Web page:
Commercial interests are often understood as impinging upon the ethical norms of medicine. In his new book, Medical Monopoly: Intellectual Property Rights and the Origins of the Modern Pharmaceutical Industry (University of  Chicago Press, 2013), Joe Gabriel shows how the modernization of American medicine was bound up in the ownership, manufacture, and marketing of drugs. Gabriel unearths […]

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Emilie CloatrePills for the Poorest: An Exploration of TRIPS and Access to Medication in Sub-Saharan Africa

February 9, 2015

Emilie Cloatre’s award-winning book, Pills for the Poorest: An Exploration of TRIPS and Access to Medication in Sub-Saharan Africa (Palgrave, 2013), locates the effects—and ineffectualness—of a landmark international agreement for healthcare: the World Trade Organization’s “Trade-related Aspects of Intellectual Property Rights.” Cloatre takes seriously the idea of TRIPS as a technology in Bruno Latour’s meaning of […]

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Elena ConisVaccine Nation: America’s Changing Relationship with Immunization

February 2, 2015

The 1960s marked a “new era of vaccination,” when Americans eagerly exposed their arms and hind ends for shots that would prevent a range of everyday illnesses—not only prevent the lurking killers, like polio. Medical historian Elena Conis shows that Americans’ gradual acceptance of vaccination was far from a medical fait accompli: it was—and remains—a […]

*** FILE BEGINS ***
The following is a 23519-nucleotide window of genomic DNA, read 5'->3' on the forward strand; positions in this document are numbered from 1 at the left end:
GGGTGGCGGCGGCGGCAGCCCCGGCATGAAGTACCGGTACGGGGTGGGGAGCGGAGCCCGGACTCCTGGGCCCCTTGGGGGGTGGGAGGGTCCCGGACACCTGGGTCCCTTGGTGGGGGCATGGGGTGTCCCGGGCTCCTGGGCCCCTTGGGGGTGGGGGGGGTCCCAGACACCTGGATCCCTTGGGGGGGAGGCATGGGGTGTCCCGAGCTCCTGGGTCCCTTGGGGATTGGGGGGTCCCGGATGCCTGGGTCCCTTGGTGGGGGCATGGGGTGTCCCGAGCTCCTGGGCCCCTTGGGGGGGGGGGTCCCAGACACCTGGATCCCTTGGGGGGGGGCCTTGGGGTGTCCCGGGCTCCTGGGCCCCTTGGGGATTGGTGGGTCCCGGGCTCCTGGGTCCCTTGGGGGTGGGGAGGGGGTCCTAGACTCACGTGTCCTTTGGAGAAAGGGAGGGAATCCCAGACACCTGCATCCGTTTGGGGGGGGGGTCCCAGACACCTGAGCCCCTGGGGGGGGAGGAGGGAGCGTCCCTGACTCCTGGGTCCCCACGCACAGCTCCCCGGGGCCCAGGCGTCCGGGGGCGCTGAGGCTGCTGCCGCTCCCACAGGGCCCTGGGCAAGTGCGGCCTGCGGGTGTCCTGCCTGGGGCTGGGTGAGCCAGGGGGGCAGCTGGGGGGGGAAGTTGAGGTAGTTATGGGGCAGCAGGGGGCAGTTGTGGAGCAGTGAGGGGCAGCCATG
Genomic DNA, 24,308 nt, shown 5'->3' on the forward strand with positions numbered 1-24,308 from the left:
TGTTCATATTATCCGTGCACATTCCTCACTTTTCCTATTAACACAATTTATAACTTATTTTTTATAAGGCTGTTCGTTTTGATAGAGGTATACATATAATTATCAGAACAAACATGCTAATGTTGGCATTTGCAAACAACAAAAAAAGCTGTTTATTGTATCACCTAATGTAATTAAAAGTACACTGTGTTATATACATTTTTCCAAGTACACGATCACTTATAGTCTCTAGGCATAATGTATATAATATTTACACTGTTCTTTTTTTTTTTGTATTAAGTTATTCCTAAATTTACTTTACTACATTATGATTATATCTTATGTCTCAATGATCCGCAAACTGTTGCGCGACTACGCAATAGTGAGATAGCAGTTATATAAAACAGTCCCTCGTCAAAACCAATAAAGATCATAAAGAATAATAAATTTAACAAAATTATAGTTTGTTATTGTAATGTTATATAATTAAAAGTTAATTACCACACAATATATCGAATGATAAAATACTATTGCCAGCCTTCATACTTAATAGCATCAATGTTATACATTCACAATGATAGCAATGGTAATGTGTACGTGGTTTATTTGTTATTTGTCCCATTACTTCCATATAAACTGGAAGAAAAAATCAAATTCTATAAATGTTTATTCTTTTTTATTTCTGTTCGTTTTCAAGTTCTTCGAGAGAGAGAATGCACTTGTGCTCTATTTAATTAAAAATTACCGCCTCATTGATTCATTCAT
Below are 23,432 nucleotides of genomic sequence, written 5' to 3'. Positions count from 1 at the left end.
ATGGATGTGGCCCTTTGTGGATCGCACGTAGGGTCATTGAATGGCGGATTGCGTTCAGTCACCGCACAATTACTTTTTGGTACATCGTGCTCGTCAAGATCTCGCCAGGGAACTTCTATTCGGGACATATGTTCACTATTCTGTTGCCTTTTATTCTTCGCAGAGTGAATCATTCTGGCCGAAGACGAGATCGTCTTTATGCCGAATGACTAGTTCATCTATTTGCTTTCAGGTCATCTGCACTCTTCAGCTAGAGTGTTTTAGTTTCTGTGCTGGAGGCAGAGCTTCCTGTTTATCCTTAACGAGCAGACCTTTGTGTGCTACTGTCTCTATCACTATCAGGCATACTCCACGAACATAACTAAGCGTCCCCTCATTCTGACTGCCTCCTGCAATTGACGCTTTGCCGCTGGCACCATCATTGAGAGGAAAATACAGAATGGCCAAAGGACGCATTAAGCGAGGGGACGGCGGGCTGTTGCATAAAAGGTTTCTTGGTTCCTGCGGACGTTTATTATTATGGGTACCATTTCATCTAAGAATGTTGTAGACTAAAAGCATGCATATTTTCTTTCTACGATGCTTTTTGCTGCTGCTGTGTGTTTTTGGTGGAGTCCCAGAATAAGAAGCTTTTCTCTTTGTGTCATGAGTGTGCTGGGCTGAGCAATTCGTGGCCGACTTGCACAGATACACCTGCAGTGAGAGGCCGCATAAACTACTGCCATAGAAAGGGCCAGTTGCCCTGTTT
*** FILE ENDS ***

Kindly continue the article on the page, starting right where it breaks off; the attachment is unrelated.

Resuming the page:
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Keith WailooPain: A Political History

January 20, 2015

Is pain real? Is pain relief a right? Who decides? In Pain: A Political History (Johns Hopkins University Press, 2014), Keith Wailoo investigates how people have interpreted and judged the suffering of others in the US from the mid-1940s to the present. While doctors and patients figure in his story, the primary protagonists are politicians, judges, […]

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S. Lochlann JainMalignant: How Cancer Becomes Us

January 14, 2015

Cancer pervades American bodies—and also habits of mind. Malignant: How Cancer Becomes Us (University of California Press, 2013) is a sharp, adventurous book by the established legal anthropologist, S. Lochlann Jain. The book simultaneously complicates and clarifies the multiple ways in which cancer and patient-hood gets appropriated, embodied and reproduced through seemingly quotidian activities—from opening an […]

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Alex NadingMosquito Trails: Ecology, Health and the Politics of Entanglement

December 18, 2014

[Cross-posted from New Books in Latin American Studies] Dengue fever is on the rise globally. Since it is transmitted by mosquitoes which reside and reproduce in human environments, eradication efforts involve households and the people who keep them clean as well as moral and persuasive campaigns of surveillance and invigilation. In his new book Mosquito Trails: Ecology, Health […]